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Fido & Me - Play Ball

April 8, 2013

 

“I’m not sure I was cut out to be a center fielder,” Fido panted.

“But you’re a dog!” I said. “It seems like you’d be a natural.”

“Not really. My legs don’t work that way. I’m mostly a chow-chow. Ever hear of a Hall-of-Fame chow in center field?”

“Now that you mention it, no.”

“It’s because we have a stilted running motion,” Fido said, “and it doesn’t lend itself to center field. What you want is a big, fast, ball-catcher, like Bear.”

“Yeah, Bear is a chocolate Labrador. He can get to almost anything. But that doesn’t mean you want to drop baseball, do you?”

“Not on your life! But I need a position, and DH doesn’t count.”

“That’s been a raging debate for 40 years.”

“I was thinking about first base,” Fido said. “But there’s just something wrong with playing first base.”

“I can’t imagine that. What’s wrong with first base?”

“Remember Sally the Golden? Lived down the street?”

“Yes I do! I’m not sure what ever happened to her. Maybe she was a second doghouse owner or something, because I haven’t seen her around here lately.”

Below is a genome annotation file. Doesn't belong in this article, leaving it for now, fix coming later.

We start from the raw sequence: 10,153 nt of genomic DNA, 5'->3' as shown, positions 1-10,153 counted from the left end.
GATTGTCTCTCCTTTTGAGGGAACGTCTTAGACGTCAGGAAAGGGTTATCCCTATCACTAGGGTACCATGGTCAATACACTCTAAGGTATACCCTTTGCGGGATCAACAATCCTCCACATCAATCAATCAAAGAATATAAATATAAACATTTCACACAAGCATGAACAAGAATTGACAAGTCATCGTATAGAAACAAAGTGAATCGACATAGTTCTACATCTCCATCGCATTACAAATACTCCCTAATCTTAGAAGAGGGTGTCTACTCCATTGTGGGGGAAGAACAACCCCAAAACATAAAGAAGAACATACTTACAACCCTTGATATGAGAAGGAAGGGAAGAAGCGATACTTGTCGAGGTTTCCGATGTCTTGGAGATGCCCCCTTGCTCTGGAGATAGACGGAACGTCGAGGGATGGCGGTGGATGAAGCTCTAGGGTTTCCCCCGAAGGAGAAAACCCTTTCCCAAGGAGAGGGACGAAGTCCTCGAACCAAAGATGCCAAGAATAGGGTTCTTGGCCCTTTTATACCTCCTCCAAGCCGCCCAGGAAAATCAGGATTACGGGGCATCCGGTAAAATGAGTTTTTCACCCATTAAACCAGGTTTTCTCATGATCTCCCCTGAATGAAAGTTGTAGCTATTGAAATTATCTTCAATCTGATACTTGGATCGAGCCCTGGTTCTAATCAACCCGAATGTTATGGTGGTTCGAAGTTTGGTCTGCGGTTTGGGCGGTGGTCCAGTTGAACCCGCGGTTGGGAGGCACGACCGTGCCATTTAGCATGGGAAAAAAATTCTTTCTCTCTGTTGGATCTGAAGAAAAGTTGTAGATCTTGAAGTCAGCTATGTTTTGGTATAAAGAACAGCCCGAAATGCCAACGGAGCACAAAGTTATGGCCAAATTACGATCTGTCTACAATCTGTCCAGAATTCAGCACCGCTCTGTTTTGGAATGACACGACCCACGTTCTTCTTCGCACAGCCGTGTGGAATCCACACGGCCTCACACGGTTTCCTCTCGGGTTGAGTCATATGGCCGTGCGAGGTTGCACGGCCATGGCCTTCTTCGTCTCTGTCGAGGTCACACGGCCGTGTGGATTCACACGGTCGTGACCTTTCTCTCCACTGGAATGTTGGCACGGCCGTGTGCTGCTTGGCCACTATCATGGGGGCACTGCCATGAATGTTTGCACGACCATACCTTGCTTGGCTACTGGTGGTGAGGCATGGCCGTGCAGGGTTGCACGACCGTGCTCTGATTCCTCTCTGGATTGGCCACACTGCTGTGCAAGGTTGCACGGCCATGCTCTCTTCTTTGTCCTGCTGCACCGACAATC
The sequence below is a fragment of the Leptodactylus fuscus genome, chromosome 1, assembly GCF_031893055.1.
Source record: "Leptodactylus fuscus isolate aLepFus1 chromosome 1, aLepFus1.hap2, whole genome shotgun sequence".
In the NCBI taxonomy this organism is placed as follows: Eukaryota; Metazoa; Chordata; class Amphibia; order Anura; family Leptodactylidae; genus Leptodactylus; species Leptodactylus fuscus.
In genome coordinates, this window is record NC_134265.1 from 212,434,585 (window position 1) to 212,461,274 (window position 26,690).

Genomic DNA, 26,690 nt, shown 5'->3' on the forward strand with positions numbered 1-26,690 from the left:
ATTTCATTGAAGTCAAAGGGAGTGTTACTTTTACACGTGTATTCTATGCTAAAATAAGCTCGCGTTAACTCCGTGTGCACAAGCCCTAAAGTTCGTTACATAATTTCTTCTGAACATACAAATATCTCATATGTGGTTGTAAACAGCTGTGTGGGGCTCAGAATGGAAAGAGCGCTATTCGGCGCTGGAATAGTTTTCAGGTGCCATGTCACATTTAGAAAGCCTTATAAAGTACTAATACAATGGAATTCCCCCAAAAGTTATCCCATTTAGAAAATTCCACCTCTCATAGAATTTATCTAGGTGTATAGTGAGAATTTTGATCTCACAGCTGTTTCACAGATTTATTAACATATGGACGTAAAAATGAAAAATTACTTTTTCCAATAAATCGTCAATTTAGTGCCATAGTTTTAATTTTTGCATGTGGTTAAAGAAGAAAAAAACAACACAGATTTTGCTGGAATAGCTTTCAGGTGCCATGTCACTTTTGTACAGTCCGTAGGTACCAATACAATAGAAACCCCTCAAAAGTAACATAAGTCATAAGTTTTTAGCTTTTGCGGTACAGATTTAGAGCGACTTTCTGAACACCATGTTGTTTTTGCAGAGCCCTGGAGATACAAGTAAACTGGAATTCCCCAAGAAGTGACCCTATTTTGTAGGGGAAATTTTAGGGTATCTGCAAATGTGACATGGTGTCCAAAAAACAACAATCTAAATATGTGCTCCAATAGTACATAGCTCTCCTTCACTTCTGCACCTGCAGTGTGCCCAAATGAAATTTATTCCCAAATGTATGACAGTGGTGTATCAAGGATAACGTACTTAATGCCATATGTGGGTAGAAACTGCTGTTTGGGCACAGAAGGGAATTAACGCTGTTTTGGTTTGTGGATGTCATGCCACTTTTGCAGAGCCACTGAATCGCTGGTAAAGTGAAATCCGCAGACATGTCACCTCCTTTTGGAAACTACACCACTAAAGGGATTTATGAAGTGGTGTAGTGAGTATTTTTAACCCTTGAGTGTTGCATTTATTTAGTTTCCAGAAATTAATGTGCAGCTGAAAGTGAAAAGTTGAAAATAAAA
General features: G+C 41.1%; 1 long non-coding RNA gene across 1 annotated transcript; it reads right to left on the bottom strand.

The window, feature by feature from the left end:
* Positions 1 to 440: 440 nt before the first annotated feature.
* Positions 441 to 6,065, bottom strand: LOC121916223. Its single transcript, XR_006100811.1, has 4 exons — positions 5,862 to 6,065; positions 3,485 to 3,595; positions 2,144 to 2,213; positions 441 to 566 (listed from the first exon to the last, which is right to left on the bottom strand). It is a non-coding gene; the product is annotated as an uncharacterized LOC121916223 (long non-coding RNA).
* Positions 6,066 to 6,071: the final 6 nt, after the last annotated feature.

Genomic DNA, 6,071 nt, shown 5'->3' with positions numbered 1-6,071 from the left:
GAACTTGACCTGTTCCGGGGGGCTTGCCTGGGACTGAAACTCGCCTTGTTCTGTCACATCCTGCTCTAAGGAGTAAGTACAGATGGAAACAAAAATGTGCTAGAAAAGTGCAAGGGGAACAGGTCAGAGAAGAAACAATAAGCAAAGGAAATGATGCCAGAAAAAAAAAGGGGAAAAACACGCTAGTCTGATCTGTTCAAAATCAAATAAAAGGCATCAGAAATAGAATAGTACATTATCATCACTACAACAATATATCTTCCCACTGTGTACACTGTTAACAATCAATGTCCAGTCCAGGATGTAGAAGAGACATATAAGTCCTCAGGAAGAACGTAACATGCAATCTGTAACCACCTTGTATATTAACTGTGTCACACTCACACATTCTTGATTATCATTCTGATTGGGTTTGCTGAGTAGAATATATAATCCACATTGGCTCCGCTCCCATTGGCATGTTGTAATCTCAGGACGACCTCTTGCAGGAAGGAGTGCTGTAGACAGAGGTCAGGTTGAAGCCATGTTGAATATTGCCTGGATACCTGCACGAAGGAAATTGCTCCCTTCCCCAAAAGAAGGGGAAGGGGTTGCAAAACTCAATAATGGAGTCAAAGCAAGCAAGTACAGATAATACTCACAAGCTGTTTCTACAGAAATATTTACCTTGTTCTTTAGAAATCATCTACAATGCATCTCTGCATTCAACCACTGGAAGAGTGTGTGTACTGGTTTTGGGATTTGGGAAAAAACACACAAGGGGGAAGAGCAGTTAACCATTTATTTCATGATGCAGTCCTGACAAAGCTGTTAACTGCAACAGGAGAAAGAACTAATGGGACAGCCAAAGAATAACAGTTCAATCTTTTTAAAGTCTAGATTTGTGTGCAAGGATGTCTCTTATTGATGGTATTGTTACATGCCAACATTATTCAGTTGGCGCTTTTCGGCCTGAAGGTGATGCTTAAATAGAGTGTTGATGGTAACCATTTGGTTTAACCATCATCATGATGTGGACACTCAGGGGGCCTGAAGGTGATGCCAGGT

“It doesn’t matter, because I only made it to first base with her, and that hurt. I thought we had something going.”

“Fido, I think you’re mixing your metaphors again. Getting to first base doesn’t have anything to do with baseball.”

“Whatever. I struck out, that’s all I know, and I struck out trying to get past first base with Sally.”

“Let’s move on, Fido. You’re stepping on your tongue.”

“How about I play second base?”

“To tell you the truth, Fido, I don’t think so. Second basemen cannot be trusted.”

“All right, then, I’ll catch.”

“That’ll be the day, Big Boy. You have trouble catching popcorn from two feet away, much less trying to wrangle a slider or curveball. I think you’d be a disaster behind the plate.”

“But I am most comfortable when I’m behind the plate,” Fido said. “You can find me behind the plate, every day at 5 o’clock.”

“Wrong kind of plate, Mr. Beeg. I’m not sure we’re getting anywhere with this. Sadly, I think we may be running out of positions for you, Fido. But don’t be glum. Baseball is really a hard game.”

“Maybe I could pitch?”

“I’ve never ever seen a hard-throwing dog. Usually it’s the other way around. Honestly, I’m not trying to discourage you, but why don’t you lie down for a bit, close your eyes, take a couple of deep breaths and V-I-S-U-A-L-I-Z-E. Maybe that would work.”

“I’ve GOT IT!” Fido cried. “You were right. All I had to do was lie on the floor, close my eyes and visualize where I’d be most comfortable. Before I knew it, I was looking up into a high sky and yelling, ‘Yo lo tengo!’”

“Atta boy. And what did you see?”

“Left field!” Fido yelped. “I’d be a perfect left fielder! People tell me that all the time!”

“They tell you that you’re coming out of left field?”

“Exactly.”

“Well then, let’s play ball.”

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